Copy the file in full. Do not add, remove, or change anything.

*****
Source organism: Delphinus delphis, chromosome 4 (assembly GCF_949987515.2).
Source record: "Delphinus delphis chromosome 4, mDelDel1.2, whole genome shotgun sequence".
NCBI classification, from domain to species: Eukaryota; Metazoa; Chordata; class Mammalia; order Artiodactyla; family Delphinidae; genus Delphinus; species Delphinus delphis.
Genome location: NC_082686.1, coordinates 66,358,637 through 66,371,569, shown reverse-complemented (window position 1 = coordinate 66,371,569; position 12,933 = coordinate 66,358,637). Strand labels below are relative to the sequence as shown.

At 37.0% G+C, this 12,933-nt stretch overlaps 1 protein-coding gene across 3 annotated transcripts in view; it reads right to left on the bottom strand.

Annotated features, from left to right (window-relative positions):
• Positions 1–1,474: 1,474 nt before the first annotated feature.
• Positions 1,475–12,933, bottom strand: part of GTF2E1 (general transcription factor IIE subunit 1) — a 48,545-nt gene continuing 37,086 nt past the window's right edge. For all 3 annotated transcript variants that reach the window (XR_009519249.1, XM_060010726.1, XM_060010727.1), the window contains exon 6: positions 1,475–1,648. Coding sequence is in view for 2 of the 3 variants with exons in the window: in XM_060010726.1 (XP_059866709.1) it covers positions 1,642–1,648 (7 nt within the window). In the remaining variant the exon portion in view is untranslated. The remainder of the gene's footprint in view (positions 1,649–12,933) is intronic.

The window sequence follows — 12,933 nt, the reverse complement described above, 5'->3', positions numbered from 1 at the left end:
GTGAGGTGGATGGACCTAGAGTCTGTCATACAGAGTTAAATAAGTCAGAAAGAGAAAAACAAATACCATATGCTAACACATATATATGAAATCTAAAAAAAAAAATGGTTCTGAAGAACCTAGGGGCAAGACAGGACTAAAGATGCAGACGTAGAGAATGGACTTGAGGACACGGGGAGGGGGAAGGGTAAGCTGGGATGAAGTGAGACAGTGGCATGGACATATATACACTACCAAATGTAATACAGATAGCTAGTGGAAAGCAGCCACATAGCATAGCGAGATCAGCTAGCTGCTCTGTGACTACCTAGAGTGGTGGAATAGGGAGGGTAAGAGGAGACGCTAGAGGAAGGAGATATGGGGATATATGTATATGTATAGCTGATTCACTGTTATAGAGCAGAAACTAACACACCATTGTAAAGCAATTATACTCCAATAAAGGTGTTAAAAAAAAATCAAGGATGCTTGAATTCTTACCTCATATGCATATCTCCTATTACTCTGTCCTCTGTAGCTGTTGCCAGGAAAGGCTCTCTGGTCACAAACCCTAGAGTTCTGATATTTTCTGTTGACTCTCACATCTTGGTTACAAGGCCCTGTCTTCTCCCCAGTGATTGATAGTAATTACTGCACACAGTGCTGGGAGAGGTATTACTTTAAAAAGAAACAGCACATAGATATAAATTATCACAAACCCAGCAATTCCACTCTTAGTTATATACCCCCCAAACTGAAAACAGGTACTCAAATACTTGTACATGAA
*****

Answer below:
Source organism: Delphinus delphis, chromosome 4 (assembly GCF_949987515.2).
Source record: "Delphinus delphis chromosome 4, mDelDel1.2, whole genome shotgun sequence".
NCBI classification, from domain to species: Eukaryota; Metazoa; Chordata; class Mammalia; order Artiodactyla; family Delphinidae; genus Delphinus; species Delphinus delphis.
Genome location: NC_082686.1, coordinates 66,358,637 through 66,371,569, shown reverse-complemented (window position 1 = coordinate 66,371,569; position 12,933 = coordinate 66,358,637). Strand labels below are relative to the sequence as shown.

At 37.0% G+C, this 12,933-nt stretch overlaps 1 protein-coding gene across 3 annotated transcripts in view; it reads right to left on the bottom strand.

Annotated features, from left to right (window-relative positions):
• Positions 1–1,474: 1,474 nt before the first annotated feature.
• Positions 1,475–12,933, bottom strand: part of GTF2E1 (general transcription factor IIE subunit 1) — a 48,545-nt gene continuing 37,086 nt past the window's right edge. For all 3 annotated transcript variants that reach the window (XR_009519249.1, XM_060010726.1, XM_060010727.1), the window contains exon 6: positions 1,475–1,648. Coding sequence is in view for 2 of the 3 variants with exons in the window: in XM_060010726.1 (XP_059866709.1) it covers positions 1,642–1,648 (7 nt within the window). In the remaining variant the exon portion in view is untranslated. The remainder of the gene's footprint in view (positions 1,649–12,933) is intronic.

The window sequence follows — 12,933 nt, the reverse complement described above, 5'->3', positions numbered from 1 at the left end:
GTGAGGTGGATGGACCTAGAGTCTGTCATACAGAGTTAAATAAGTCAGAAAGAGAAAAACAAATACCATATGCTAACACATATATATGAAATCTAAAAAAAAAAATGGTTCTGAAGAACCTAGGGGCAAGACAGGACTAAAGATGCAGACGTAGAGAATGGACTTGAGGACACGGGGAGGGGGAAGGGTAAGCTGGGATGAAGTGAGACAGTGGCATGGACATATATACACTACCAAATGTAATACAGATAGCTAGTGGAAAGCAGCCACATAGCATAGCGAGATCAGCTAGCTGCTCTGTGACTACCTAGAGTGGTGGAATAGGGAGGGTAAGAGGAGACGCTAGAGGAAGGAGATATGGGGATATATGTATATGTATAGCTGATTCACTGTTATAGAGCAGAAACTAACACACCATTGTAAAGCAATTATACTCCAATAAAGGTGTTAAAAAAAAATCAAGGATGCTTGAATTCTTACCTCATATGCATATCTCCTATTACTCTGTCCTCTGTAGCTGTTGCCAGGAAAGGCTCTCTGGTCACAAACCCTAGAGTTCTGATATTTTCTGTTGACTCTCACATCTTGGTTACAAGGCCCTGTCTTCTCCCCAGTGATTGATAGTAATTACTGCACACAGTGCTGGGAGAGGTATTACTTTAAAAAGAAACAGCACATAGATATAAATTATCACAAACCCAGCAATTCCACTCTTAGTTATATACCCCCCAAACTGAAAACAGGTACTCAAATACTTGTACATGAA